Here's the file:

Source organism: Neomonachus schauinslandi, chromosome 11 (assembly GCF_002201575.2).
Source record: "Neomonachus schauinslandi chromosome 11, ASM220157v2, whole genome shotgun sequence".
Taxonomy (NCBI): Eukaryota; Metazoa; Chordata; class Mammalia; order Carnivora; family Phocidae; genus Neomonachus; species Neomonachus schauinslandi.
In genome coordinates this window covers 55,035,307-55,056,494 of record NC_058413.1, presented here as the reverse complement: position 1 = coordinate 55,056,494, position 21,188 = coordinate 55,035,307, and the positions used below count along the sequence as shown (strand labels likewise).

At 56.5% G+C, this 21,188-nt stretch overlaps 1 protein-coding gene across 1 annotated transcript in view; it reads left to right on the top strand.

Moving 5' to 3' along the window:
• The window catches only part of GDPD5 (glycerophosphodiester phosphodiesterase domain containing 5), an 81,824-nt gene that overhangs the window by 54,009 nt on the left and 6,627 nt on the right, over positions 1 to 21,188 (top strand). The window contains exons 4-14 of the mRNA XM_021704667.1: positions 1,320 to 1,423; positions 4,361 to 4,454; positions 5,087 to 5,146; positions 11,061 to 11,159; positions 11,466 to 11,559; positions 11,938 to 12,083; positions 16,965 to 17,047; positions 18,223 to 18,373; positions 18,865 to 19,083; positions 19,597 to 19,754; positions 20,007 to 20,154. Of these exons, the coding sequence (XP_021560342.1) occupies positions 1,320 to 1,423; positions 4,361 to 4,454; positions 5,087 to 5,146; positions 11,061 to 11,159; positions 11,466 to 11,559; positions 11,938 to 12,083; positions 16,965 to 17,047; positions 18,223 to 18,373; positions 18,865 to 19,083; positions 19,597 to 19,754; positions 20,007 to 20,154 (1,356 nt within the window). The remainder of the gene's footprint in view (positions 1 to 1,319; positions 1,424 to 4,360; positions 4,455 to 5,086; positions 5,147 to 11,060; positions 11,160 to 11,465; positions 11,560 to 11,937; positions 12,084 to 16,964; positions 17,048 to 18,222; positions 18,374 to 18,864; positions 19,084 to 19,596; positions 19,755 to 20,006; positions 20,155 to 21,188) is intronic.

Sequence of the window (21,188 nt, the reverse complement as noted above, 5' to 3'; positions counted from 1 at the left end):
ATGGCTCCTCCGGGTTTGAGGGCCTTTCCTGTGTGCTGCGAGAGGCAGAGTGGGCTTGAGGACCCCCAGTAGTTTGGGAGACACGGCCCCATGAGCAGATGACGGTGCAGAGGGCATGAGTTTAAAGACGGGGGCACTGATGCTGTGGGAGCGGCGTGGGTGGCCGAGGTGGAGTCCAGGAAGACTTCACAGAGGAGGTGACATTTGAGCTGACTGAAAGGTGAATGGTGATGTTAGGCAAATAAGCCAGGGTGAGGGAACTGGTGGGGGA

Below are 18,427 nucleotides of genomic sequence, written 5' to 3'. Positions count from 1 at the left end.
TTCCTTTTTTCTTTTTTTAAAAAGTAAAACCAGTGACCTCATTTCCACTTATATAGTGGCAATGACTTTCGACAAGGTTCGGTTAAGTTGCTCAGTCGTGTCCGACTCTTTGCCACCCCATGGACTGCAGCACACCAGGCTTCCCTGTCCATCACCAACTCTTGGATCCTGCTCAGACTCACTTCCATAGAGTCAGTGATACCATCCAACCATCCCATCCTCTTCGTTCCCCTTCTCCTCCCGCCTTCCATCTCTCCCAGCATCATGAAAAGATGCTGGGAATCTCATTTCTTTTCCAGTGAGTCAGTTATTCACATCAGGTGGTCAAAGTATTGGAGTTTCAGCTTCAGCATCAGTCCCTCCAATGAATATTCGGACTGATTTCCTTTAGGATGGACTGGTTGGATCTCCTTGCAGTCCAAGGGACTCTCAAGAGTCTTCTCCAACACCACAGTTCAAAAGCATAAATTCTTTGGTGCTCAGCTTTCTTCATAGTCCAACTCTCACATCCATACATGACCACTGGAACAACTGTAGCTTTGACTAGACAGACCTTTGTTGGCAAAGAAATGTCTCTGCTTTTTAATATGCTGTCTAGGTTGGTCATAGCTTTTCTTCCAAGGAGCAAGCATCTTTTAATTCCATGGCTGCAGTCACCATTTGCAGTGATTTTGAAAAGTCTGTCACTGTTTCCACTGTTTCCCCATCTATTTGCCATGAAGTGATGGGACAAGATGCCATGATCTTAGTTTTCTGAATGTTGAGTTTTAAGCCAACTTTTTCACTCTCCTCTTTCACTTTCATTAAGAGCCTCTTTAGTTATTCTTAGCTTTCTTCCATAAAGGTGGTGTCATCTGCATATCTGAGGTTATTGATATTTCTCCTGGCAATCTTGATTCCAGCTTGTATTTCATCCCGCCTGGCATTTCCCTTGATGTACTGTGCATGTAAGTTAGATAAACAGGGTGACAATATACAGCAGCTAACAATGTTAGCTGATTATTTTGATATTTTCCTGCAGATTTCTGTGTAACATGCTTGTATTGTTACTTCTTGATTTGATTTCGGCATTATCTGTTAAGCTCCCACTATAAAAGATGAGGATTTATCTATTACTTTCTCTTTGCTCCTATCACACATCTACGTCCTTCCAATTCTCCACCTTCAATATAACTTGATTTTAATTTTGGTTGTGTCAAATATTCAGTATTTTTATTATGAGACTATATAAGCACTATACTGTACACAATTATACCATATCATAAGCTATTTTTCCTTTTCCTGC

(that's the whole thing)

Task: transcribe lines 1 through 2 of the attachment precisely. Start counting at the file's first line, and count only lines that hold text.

Source organism: Neomonachus schauinslandi, chromosome 11 (assembly GCF_002201575.2).
Source record: "Neomonachus schauinslandi chromosome 11, ASM220157v2, whole genome shotgun sequence".